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Studying Chinese Language Helps Connect Adoptee with Her Roots
Hannah Kelly-Quigley '20

May 07, 2018

Hannah Kelly-Quigley '20 has always been fascinated with Chinese culture—an interest encouraged and cultivated by her adoptive parents.

"My parents tried to educate my sister and me about our heritage, which not only normalized my adoption, but created an interest in Asian culture and learning Chinese," she remembers.

"When Mandarin was offered at my high school, I jumped at the chance to take it. As I learned more about the language, my initial curiosity that stemmed from being adopted faded, and I came to appreciate the language itself," Kelly-Quigley adds.

Unable to fit Chinese classes into her first year, Kelly-Quigley continued her studies as a sophomore. She was encouraged by Karen Mura, Ph.D., associate professor of English and the faculty fellowship adviser, and E Li, assistant professor of Chinese, to apply for a Critical Language Scholarship Program to study abroad in a language intensive environment that also allows for cultural immersion. In March 2018, she was awarded the scholarship and will study for eight weeks this summer in Xi'an, China.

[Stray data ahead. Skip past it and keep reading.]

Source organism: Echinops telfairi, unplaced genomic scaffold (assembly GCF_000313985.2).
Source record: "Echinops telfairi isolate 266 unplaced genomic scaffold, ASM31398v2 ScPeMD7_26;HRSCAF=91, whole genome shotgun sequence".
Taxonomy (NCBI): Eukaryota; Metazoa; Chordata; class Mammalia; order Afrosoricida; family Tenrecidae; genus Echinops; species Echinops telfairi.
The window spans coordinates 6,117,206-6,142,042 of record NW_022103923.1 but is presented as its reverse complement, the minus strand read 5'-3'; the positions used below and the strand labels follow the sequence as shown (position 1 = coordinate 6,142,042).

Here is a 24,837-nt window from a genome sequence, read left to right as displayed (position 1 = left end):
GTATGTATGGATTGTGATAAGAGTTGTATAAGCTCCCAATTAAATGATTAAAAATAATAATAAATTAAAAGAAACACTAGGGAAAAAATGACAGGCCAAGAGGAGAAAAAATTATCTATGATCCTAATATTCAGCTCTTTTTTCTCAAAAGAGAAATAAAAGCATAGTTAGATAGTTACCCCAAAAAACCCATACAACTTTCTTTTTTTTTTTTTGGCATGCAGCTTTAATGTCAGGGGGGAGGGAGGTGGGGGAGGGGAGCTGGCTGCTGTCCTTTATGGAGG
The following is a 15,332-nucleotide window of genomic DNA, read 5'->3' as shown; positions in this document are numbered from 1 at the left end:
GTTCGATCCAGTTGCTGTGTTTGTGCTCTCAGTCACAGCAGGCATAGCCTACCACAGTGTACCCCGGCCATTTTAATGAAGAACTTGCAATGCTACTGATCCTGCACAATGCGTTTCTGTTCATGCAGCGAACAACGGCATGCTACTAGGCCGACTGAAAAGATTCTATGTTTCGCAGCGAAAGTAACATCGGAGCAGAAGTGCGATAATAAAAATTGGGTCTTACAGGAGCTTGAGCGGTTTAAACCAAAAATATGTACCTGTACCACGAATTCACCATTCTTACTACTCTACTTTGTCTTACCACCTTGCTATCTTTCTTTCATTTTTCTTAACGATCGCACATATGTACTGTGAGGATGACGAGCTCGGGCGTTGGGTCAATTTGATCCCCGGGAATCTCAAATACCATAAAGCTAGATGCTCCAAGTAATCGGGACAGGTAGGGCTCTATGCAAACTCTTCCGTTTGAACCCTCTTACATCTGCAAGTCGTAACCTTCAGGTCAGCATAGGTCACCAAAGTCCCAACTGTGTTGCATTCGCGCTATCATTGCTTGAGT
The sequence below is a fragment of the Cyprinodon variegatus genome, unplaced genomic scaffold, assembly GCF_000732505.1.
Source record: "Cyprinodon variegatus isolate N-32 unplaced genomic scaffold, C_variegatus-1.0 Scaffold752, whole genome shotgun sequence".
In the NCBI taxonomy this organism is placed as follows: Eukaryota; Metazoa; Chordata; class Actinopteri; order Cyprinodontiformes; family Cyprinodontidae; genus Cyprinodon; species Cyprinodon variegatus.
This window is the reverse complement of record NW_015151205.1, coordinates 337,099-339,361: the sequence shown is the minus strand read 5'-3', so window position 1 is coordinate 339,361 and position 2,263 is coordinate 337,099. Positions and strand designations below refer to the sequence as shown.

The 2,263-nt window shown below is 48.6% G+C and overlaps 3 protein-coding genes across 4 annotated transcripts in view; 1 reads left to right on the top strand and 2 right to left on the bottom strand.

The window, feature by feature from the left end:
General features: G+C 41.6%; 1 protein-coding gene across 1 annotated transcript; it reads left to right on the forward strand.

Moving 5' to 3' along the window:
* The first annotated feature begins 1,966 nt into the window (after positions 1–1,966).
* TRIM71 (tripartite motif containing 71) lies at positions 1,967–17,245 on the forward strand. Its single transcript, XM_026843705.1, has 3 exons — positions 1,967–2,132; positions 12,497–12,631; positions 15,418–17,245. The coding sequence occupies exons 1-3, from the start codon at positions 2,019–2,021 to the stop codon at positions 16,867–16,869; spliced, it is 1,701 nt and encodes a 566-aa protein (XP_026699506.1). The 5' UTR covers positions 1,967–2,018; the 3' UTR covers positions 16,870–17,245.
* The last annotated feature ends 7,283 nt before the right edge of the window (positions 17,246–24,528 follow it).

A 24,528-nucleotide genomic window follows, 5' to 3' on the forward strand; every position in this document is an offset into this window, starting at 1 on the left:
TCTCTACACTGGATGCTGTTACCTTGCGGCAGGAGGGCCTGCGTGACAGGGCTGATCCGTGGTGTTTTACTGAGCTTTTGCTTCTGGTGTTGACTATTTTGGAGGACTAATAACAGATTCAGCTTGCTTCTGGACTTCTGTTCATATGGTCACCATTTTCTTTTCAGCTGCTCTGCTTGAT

Kelly-Quigley, a neuroscience major, hopes to teach English in China for a year following graduation and eventually combine her love of language and her neuroscience major to work in the medical field.

"I'd like to help bridge the language gap between English and Mandarin speaking countries, so that the trade of information and technology is easier," she says. "I think the ability to speak another language is an asset to science as it would break language barriers that prevent advancements."

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